Mafra fought back at UFC 147, losing by third round TKO to Thiago Perpetuo, and that's after he was eliminated on the reality show competition by eventual show winner Cezar “Mutante” Ferreira.  Since that time, Mafra has picked up five wins in a row - all by knockout, but he has his work cut out for him in this fight.

Story is tenacious with his attacks, whether it's standing or on the ground, and the fact is he's faced a higher level of opponent throughout his career so he knows what it's like to be pushed by the absolute best of the best in the welterweight division. Mafra hasn't even sniffed the kind of competition that Story has routinely faced, even if some of those have resulted in defeats.

Story should be able to push the pace on Mafra while still being careful of his striking game, and ultimately wear the Brazilian down to either win a lopsided decision or finish the fight late with a TKO by strikes.  Either way, Story gets the job done in this one.


One of the most enjoyable fights on the UFC Fight Night main card is a featherweight battle between Brazilian Lucas Martins and late notice replacement Alex White, who steps in to save the UFC for the second time in his short career with the promotion.

White is a finisher who doesn't understand the meaning of the word 'decision'. Through 10 professional fights, White has gone to the judges only once and otherwise has put away his other nine opponents, including Estevan Payan in his UFC debut, where he bludgeoned his way to a first-round knockout and a $50,000 bonus.  White is a massive featherweight who packs a serious punch, but also possesses a deceptively slick ground game.

Martins has gotten much better since his UFC debut, where he found out the hard way that facing Edson Barboza in the Octagon can be bad for your health, especially when your future sits at 145 pounds.  Martins has won his last two fights - one by knockout and one by submission, so he promises to bring it in this matchup to kick off the main card on Wednesday night.

The advantage goes to White, however, based on his overall MMA game, especially in the stand-up, where he's got a nasty combination of punches and kicks to put it on an opponent in the early going.  Martins is no slouch, but he can be a bit of a slow starter and that could play right into White's hand, considering his aggressiveness as soon as the referee says go.  Expect White to come out firing and not stop until Martins is on the ground and the fight is over sometime inside the first two rounds.  White is going to be a prospect to watch in 2014 and this is a big showcase for him against Martins.

Expect big things from this young man.

Pat Healy: Bringing Bam Bam Back

At six feet tall, Pat Healy is used to being the big guy in the cage since dropping to lightweight from welterweight four years ago.

And while he will still be the taller fighter against Gleison Tibau at UFC Fight Night: Cerrone vs Miller on July 16th at Atlantic City’s Revel Casino Hotel, the two men will be on par when it comes to weight and strength.

“He’s definitely as big as I am,” said Healy. “He’s a big, muscular guy. I’m a little taller but he’s going to be one of the biggest guys I’ve ever faced at this weight class.”

Tibau is a big, strong lightweight, with knockout power in both hands, and as a black belt, he has excellent Brazilian Jiu-Jitsu coming out of American Top Team in Coconut Creek, Florida, where he trains with Marcos “Parrumpinha” da Matta, a BJJ world champion.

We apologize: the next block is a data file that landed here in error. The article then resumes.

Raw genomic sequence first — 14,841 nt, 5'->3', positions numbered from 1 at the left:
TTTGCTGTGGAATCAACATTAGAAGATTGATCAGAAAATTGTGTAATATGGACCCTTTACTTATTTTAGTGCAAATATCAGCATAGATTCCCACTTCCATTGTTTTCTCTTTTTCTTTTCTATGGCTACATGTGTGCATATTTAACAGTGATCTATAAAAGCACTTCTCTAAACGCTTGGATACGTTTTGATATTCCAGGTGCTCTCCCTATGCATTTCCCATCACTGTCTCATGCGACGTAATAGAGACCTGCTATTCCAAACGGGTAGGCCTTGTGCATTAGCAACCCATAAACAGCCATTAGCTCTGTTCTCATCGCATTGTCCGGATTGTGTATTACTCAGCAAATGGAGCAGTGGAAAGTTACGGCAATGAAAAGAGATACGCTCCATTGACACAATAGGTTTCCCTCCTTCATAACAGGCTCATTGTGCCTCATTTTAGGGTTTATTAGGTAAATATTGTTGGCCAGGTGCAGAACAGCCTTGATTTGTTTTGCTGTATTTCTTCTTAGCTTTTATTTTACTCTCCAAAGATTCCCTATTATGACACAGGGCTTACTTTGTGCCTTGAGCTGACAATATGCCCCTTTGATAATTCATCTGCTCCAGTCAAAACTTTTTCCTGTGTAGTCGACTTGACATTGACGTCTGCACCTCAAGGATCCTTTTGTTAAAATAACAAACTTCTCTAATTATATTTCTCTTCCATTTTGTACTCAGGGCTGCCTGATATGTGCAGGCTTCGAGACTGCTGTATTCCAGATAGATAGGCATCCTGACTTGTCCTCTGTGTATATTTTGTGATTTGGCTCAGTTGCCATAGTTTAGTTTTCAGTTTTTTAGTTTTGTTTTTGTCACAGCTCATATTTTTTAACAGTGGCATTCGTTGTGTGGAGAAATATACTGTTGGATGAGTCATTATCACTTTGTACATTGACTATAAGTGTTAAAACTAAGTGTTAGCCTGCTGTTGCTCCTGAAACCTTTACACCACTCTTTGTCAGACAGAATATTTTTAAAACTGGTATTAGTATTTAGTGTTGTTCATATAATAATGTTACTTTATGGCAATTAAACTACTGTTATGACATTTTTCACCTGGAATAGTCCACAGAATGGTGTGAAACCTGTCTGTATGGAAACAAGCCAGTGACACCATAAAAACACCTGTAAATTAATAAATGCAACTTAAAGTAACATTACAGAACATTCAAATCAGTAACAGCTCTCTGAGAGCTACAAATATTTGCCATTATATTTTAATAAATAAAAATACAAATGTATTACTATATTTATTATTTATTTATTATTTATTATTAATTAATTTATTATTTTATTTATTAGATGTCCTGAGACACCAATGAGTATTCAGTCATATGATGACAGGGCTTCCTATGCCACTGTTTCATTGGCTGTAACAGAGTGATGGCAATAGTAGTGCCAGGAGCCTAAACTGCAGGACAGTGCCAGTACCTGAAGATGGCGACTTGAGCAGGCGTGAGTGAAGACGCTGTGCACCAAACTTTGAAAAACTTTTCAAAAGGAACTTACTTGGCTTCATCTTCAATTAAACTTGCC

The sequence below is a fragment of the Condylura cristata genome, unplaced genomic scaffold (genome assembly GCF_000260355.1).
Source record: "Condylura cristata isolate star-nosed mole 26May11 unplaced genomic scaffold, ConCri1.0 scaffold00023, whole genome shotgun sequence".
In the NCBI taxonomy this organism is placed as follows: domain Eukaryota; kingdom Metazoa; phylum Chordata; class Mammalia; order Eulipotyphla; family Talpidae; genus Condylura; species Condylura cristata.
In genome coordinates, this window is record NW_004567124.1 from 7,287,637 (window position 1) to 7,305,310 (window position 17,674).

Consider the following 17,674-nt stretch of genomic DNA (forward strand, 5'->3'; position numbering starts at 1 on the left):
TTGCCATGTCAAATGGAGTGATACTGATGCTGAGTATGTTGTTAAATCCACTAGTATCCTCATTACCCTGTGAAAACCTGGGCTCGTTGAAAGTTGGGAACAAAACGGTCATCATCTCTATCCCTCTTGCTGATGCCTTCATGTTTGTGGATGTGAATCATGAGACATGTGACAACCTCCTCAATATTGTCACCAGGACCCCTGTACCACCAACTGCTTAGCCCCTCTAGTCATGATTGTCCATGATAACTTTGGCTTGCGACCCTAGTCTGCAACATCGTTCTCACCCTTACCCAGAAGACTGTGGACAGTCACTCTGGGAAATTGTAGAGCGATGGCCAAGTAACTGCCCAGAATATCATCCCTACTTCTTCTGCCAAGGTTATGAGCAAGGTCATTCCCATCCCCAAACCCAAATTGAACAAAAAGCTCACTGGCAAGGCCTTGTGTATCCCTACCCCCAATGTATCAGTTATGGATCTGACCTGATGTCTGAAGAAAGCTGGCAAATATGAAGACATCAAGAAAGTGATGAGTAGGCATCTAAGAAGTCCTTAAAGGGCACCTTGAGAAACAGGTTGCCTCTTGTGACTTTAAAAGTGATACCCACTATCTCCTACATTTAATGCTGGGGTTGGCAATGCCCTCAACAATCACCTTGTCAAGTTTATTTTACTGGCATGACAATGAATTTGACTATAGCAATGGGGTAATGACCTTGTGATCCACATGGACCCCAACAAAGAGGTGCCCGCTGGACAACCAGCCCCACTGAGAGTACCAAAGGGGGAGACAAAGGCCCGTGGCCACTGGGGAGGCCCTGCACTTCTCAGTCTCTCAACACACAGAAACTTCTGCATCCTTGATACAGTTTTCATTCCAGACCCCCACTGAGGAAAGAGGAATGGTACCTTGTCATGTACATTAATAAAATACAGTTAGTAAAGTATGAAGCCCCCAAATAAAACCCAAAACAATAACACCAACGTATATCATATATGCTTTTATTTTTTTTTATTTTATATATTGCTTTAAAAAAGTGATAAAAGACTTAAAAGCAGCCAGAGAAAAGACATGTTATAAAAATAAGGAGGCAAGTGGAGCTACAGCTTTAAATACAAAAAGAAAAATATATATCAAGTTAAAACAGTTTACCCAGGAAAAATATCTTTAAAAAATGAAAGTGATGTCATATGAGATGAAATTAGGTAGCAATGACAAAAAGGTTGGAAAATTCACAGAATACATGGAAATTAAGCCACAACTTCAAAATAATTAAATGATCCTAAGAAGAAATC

But Healy, hailing from Oregon, is a great wrestler who has been working on his BJJ in camp with “some pretty big guys who specialize in jiu-jitsu.

“I obviously want to keep this fight on the feet,” he said, “but if it does go to the mat, I have been working hard on submissions, and as a wrestler I am always confident that I can get into some good positions to do some damage. I definitely do not want to be on the bottom of Gleison. He’s really good with his top game and he can also ground and pound pretty well from there.”

Healy isn’t too concerned about a current three-fight slide, at least not outwardly, but he is sure this is an important fight in terms of where he stands in the division. As for Tibau, he’s coming off a second round TKO loss to Michael Johnson at UFC 168.

“I want to make a run at the title, and a win over Tibau is the start down that path,” Healy said. “Of course last time I fought in New Jersey I had some issues,” he said, referring to his submission win over Jim Miller being ruled a no contest after testing positive for marijuana following the event.

The no contest against Miller may have had a broad impact on “Bam Bam.” Not only was he hit with a sizeable fine for the impropriety, he dropped his next three fights via unanimous decision to Khabib Nurmagomedov, Bobby Green and Jorge Masvidal.

“I just have to get back to the way I used to fight, the Strikeforce days,” he said. “I tried to adjust my fighting style, trying to correct things in my fight game, but that led me to change the way I approach my fights. I can make adjustments and keep improving without changing it up too much now, and I’m ready to put it all together.”

It’s a familiar song from so many fighters who either change camps or swap a stand and bang style for a more conservative approach. Miguel Torres, Roger Huerta and Clay Guida come to mind. Each opted to change game plans and suffered a few losses during the incubation period before bouncing back with wins.

“It’s never easy to dissect one’s own game and make changes, but it’s necessary in this sport, which is constantly evolving,” said Healy. “You have to keep learning and keep improving all the time.”

It’s been a rough UFC return for Healy (he first appeared at UFC Fight Night 6 in 2006), who was twice scheduled to fight for the Strikeforce lightweight belt against champion Gilbert Melendez before both fights were scrapped due to injury to the champ.

“It’s just a matter of time,” he said. “I need a win against Tibau and that’s what I’m focused on,” he said.

Part of that focus has been on strength and conditioning.

“It’s no secret that Gleison doesn’t like going into the second and third rounds cardio wise,” says Healy. “I’ve always been a slow starter in all my fights, so I start coming alive in the later rounds, so part of the game plan is to take Tibau deep and wear him down. I am going to mix it up with a lot of stand-up, transitions to takedowns and ground and pound. That’s the plan anyway.”